Recycling Those Congressional Debates
Updated 12:40 p.m.
By Ben Pershing
Sometimes the jokes just write themselves.
Speaker Nancy Pelosi (D-Calif.) announced Friday that everything Congress says and does will be 100 percent recycled. No, not the bills and debates themselves, but the printed version of them that is compiled for posterity in the Congressional Record.
The record, published daily when Congress is in session, includes every word spoken on the House and Senate floors as well as additional remarks inserted by lawmakers and lists of what bills have been introduced, reported or passed. Though the record is online and easy to read or searched, the Government Printing Office still cranks out paper copies each day and trucks them to Capitol Hill offices and other interested customers. The GPO currently prints just over 4,000 copies each day. That figure is down, thanks to the popularity of the Internet version, from 8,000 copies in 2000 and more than 15,000 in 1995.
At an event Friday with Congressional officials, GPO head Robert Tapella, the U.S. Public Printer, presented Pelosi with a copy of the first-ever fully-recycled record. Pelosi lauded the move as "a revolutionary step" that was "long overdue." And she invoked a personal memory: When Pelosi's father, former Baltimore mayor and House member Thomas D'Alesandro (D), served in Congress, her mother kept a full library of Congressional Records at home for his reference, storing them under the beds of Pelosi's five brothers.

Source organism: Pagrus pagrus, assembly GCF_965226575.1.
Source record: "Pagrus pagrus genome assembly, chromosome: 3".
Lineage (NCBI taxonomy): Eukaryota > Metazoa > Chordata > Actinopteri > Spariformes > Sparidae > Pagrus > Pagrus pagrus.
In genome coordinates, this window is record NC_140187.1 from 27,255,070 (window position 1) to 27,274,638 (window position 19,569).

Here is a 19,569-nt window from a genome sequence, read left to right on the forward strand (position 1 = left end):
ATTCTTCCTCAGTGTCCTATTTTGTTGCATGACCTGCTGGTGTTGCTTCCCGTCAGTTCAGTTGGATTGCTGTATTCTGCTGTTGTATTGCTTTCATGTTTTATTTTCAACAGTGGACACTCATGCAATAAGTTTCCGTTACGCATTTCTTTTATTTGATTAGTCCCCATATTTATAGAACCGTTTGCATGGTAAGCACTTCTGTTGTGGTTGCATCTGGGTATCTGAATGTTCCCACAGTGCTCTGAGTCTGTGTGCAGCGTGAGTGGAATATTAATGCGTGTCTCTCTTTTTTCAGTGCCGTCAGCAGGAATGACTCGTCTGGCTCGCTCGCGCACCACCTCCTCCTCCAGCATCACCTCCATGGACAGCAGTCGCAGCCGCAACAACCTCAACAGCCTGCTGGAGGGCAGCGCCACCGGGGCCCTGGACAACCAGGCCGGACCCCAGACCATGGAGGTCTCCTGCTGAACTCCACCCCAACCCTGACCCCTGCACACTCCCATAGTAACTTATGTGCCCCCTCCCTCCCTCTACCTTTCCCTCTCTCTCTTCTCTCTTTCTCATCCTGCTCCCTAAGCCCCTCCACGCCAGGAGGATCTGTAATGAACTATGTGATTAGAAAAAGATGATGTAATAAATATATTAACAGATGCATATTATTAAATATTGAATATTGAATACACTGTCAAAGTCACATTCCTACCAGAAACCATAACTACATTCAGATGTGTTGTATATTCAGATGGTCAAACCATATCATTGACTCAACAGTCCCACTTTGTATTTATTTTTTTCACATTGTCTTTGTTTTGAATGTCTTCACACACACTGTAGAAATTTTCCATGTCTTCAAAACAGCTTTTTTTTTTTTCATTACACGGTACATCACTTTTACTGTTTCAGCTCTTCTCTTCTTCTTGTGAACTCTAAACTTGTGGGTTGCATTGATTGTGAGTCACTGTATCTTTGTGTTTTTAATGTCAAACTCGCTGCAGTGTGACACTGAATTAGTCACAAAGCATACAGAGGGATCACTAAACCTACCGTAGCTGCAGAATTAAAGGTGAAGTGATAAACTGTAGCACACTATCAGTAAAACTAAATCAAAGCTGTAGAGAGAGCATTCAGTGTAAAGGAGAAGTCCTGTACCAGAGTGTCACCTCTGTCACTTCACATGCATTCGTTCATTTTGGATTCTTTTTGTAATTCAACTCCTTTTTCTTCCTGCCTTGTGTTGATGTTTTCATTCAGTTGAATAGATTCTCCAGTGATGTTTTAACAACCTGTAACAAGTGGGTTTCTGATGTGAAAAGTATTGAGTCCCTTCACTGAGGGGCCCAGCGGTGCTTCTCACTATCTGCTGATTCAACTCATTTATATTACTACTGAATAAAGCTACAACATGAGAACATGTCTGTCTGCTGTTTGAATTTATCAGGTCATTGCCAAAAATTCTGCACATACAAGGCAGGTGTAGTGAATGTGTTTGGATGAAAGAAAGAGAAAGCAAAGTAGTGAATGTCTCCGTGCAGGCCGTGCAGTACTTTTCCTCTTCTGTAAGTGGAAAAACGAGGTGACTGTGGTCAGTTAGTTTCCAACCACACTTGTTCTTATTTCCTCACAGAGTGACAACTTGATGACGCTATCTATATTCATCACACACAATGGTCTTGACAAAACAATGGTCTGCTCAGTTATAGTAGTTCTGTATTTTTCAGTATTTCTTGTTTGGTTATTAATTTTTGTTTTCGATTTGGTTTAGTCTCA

The printed Congressional Record currently uses 40 percent recycled paper, and boosting that number to 100 percent is the latest step in Pelosi's effort to make Congress more friendly to the environment. Since she became Speaker in 2007, Pelosi has poured a great deal of energy into a "Green the Capitol" initiative. The effort has included purchasing carbon offsets for pollution, buying wind power, converting the Capitol Power Plant to run on natural gas and the adoption of compact fluorescent light bulbs and recycled paper, utensils and other staples of daily activity.
Pelosi said the switch to 100 percent recycled paper would eliminate 1.4 million pounds of greenhouse gas emissions annually. The GPO says it currently spends roughly $850,000 to buy the paper used for the Congressional Record, and that today's announcement won't increase that cost. Of course, ceasing to print paper copies altogether would save a lot more money -- and trees -- but no one is proposing that step quite yet.
Or members of Congress could just talk less.
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